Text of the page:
A product needs an audience (it’s not really a product without one). What’s more uncertain, however, is whether products require a community. And, indeed, whether a community is different to an audience, and to what extent.
Is a community a natural byproduct of an audience? Or is it something more, such that it requires special consideration in a digital marketing strategy?
In this piece, we’ll try to answer that question, and discuss why brands are focusing on communities to drive growth.
What are audiences and communities?
To know how an audience and a community are different, it’s first necessary to know how they’re the same. They both comprise groups of people who are interested in what you’re doing, and that pay attention to what you put out into the world. Beyond this, however, subtle yet significant differences appear, not least in how they’re interacted with. They’re also created differently; whereas they may look the same, they’re formed of very different ingredients, resulting in a vastly different anatomy.
Audiences tend to be impersonal, dispassionately assessed and cut from a mass market. Their age. Salary. Past buying habits. They’re examined and studied, and, to begin with, conjectural. An audience grows from who you hope to sell to, to who you eventually succeed in selling to. From your prospects to your customers. As a result, the interaction and conversation is one-directional; they’re the receivers of products and communications which may – or may not – prompt them to act.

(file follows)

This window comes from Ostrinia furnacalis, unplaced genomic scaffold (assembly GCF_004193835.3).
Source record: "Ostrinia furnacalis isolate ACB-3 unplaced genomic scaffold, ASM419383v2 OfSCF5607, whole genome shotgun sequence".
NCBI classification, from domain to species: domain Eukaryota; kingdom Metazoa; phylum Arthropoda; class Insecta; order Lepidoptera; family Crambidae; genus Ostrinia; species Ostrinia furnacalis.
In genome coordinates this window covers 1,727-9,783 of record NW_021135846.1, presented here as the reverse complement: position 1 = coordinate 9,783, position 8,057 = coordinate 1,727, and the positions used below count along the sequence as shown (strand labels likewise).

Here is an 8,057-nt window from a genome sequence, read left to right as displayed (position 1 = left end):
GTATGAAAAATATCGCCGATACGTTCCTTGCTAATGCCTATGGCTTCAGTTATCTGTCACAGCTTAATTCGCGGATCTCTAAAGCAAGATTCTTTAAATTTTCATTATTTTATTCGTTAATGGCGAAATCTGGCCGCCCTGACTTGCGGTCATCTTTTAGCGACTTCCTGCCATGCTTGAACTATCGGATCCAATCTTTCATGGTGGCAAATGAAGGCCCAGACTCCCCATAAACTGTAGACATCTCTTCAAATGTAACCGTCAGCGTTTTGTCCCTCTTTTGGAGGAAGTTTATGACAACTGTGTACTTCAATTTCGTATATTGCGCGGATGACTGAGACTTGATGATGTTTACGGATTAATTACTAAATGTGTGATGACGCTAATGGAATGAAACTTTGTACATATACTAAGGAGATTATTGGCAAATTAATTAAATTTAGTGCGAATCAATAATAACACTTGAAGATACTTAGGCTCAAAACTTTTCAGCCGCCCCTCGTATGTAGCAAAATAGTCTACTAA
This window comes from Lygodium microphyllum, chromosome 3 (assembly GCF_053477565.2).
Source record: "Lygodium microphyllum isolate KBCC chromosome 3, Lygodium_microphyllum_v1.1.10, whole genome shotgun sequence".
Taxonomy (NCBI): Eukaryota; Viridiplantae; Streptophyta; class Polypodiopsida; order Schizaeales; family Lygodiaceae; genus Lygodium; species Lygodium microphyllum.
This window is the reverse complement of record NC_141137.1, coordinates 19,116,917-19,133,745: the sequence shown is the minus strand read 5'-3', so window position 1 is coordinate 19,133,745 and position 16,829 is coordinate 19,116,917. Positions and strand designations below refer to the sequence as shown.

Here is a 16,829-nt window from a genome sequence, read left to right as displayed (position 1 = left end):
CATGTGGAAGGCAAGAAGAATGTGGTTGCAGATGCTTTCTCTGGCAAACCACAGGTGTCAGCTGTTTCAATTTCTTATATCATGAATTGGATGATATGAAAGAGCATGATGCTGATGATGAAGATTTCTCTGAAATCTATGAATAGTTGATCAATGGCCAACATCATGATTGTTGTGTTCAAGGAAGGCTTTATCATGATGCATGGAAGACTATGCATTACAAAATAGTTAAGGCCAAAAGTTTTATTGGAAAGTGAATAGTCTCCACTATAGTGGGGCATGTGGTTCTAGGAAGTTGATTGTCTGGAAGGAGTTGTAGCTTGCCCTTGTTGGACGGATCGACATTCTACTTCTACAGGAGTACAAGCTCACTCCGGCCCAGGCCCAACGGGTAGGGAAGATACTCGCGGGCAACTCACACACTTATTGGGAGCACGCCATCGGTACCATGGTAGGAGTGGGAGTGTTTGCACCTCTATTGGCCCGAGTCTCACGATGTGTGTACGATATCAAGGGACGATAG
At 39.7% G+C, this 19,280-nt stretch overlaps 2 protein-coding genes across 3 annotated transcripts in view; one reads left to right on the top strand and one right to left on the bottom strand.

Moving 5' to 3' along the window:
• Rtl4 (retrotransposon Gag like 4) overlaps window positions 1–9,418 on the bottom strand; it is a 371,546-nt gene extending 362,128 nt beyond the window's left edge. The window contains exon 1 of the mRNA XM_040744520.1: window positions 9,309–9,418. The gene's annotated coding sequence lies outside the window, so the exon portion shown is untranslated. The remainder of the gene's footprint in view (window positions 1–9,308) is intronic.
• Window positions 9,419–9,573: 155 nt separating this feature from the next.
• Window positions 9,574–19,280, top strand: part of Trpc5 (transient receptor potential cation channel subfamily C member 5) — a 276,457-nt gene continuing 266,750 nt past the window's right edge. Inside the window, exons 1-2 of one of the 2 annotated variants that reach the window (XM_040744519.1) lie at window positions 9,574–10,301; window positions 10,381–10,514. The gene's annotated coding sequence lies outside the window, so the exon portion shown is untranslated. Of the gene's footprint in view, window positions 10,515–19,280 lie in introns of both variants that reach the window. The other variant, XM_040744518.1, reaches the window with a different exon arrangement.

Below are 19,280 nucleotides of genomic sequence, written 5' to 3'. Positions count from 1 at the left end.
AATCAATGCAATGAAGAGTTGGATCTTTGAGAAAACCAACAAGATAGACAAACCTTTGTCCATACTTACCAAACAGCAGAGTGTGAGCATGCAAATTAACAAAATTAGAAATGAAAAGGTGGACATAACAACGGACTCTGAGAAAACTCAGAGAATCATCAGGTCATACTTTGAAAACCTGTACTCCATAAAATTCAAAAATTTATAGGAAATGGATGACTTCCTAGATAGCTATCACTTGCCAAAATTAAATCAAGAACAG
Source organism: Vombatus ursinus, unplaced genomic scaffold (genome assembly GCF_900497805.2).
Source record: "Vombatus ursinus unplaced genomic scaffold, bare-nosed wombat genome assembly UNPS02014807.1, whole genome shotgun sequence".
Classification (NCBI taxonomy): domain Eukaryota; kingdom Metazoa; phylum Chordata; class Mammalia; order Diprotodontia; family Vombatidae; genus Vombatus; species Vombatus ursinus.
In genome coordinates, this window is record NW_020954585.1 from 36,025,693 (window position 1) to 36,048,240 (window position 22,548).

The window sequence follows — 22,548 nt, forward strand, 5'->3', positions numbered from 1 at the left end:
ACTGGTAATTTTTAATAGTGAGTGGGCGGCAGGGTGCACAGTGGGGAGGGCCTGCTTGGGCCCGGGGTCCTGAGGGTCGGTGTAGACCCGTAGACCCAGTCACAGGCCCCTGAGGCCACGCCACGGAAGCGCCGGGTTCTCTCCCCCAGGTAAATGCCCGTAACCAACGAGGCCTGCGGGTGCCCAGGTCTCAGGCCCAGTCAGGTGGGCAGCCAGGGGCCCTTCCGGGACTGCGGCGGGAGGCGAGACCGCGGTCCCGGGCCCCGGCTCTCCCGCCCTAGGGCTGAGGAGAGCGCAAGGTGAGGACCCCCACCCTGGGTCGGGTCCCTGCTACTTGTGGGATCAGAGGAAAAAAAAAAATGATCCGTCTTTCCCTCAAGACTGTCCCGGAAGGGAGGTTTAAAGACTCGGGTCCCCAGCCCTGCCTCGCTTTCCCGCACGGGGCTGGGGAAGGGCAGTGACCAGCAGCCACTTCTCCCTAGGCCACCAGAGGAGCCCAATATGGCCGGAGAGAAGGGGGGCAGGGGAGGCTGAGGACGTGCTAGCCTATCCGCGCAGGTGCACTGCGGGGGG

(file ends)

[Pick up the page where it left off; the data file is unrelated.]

This is largely to do with how audiences are formed. In the laboratory, at the planning stage. Identifying them first requires an act of speculation and surveyance, and a series of assumptions. The audience then grows from this. It goes from being potential to actual. Assumptions are tested, A/B testing undertaken, and strategy solidified.
Your audience may not in fact know they’re your audience. They may not even be aware of your product or brand. It’s tantamount to parachuting flyers into a city. You know who you want to read your communications – to be aware of what you’re offering, or, indeed, of your existence – but cannot be sure they will.
A community is an engaged group of people. They know of you, recognise your products, and talk to you. The relationship is reciprocated, and the communication bidirectional. Communities are groups anchored around a common belief, idea, or appreciation. In the case of you and your brand, you are that idea. You are that appreciation.
How to evaluate audiences and communications at strategy creation
An audience is the collective noun for your return customers and reliable buyers. People who enjoy the product such that they’d return and recommend. The relationship, however, remains detached. The two parties communicate in separate rooms, each projecting their communications across a chasm. The interaction is sequential and asynchronous. Not a conversation, but a step-by-step exchanging of formalised messages that precludes connection and familiarity. On the side of the company, these efforts are active; on that of the audience, they’re passive. The feedback they do or do not provide through the action they do or do not take.